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Minneapolis’s Residential Upzoning Risks Unintended Consequences: Alissa Luepke Pier

January 3, 2020

Conversation with Alissa Luepke Pier : planningreport – excerpt

“In an effort to alleviate the affordable housing crisis, the city is offering my community smaller, crappier housing for no less money, with the added insult to injury of making it harder for them to buy a house and build generational wealth within their own community.” …

“The consequences of a policy like this on a community like mine are far too harmful to be glossed over in the name of innovation. Let me be clear: Adoption of this policy without adequate safeguards will cause great, long-term harm to low income families and communities of color, and there is no way to undo the damage once Pandora’s box has been opened.” —Alissa Luepke Pier

Recently, a few strategically positioned, sympathetic urban journalists have begun lauding the city of Minneapolis for spearheading a “breakthrough new trend” to address the affordability of urban housing: the elimination of single-family zoning, in favor of by-right density in residential neighborhoods. As the California legislature debates the merits of statewide blanket upzoning and greater density by right, TPR spoke to Alissa Luepke Pier, an AIA-honored architect and Minneapolis City Planning Commission Vice President, about her city’s recent “bold” decision. She shares that the city’s “experiment” has not been fully examined, noting a number of unintended consequences that could accompany the sweeping planning decision. She is most concerned that the City Council’s decision could encourage land speculation by global investment firms and might well undermine the fabric of the very low-income communities of color its unprecedented provisions aim to assist.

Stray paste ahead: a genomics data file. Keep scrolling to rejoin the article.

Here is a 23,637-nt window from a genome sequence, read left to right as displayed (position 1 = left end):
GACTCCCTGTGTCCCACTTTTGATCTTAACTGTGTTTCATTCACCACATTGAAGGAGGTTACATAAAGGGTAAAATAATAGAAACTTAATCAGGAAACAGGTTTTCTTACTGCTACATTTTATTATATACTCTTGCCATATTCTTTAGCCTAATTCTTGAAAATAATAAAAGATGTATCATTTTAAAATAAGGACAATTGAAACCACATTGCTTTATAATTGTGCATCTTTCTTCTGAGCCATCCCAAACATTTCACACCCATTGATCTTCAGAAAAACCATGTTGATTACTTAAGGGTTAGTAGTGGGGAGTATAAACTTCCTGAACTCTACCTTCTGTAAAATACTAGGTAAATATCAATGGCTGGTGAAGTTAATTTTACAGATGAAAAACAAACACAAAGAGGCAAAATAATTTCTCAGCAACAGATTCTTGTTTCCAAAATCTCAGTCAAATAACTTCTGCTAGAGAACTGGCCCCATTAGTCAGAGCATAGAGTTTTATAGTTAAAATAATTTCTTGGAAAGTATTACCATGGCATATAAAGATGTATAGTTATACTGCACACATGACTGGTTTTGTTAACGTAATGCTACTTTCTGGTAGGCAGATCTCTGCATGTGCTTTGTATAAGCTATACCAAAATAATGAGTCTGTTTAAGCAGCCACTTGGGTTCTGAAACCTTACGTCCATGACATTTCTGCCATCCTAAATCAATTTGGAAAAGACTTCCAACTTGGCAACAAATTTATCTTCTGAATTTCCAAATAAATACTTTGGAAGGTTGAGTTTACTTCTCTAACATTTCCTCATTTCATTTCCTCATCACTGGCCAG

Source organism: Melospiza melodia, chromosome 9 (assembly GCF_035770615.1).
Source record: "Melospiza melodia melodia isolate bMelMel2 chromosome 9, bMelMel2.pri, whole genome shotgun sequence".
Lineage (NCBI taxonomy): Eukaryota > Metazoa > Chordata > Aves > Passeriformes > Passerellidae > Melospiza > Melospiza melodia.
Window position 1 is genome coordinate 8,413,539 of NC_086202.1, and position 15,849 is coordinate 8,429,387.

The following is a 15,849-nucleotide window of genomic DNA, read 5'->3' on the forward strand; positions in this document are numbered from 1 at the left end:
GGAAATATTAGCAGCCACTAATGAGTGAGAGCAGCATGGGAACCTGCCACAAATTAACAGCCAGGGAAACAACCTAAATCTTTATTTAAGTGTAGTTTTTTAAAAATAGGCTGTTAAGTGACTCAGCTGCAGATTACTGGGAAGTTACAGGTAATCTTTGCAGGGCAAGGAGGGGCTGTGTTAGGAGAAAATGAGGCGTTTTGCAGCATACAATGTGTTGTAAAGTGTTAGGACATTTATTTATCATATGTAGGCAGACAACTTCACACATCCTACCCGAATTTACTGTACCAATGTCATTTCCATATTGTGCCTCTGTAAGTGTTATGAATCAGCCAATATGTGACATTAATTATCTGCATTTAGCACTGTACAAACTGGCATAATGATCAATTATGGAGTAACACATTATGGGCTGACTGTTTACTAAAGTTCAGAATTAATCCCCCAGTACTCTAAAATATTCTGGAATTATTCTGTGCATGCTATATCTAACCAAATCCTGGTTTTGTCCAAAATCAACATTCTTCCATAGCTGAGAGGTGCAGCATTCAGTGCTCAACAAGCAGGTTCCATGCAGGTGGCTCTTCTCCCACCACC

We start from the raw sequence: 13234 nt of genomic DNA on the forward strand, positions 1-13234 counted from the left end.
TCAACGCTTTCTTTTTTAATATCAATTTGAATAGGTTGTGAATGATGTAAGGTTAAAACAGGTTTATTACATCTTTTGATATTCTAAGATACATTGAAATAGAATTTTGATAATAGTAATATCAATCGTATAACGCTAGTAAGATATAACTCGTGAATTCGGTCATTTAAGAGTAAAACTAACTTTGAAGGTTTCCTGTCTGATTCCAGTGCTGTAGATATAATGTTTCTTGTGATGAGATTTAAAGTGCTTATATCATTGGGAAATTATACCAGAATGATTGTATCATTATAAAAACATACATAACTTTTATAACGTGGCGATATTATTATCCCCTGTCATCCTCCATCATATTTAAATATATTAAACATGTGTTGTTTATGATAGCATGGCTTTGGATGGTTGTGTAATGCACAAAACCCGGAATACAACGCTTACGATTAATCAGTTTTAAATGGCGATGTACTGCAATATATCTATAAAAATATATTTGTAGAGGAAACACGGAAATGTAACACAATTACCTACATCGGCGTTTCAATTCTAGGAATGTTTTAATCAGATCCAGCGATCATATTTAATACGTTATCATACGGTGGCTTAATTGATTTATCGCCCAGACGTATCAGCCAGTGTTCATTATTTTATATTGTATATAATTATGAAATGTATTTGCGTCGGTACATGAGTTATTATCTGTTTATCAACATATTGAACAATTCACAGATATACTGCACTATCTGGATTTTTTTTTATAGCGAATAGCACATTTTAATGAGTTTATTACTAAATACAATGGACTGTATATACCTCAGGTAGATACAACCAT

Minneapolis is now being cited by the New York Times and West Coast YIMBYs as the city that’s “boldly” tackling the housing crisis and inequality by ending single-family zoning. What’s the context for those news reports?(more)

The fears of international investors swooping in are well-founded. Cities from New York to Vancouver and San Francisco have already felt the sting of foreign cash looking for safe storage and high returns. With the new nervous political climate and the rush to higher ground, no doubt the cash will flow fast and furiously, turning many out of their homes.

The only hope for the truly vulnerable may be renters rights and rent control, but that hurts the small property owners, forcing them to sell to the corporations and banks. It is hard to see an upside to rising land values at a faster pace than wages and the economy. We are creating worldwide economic disparity and divisiveness instead of unity.

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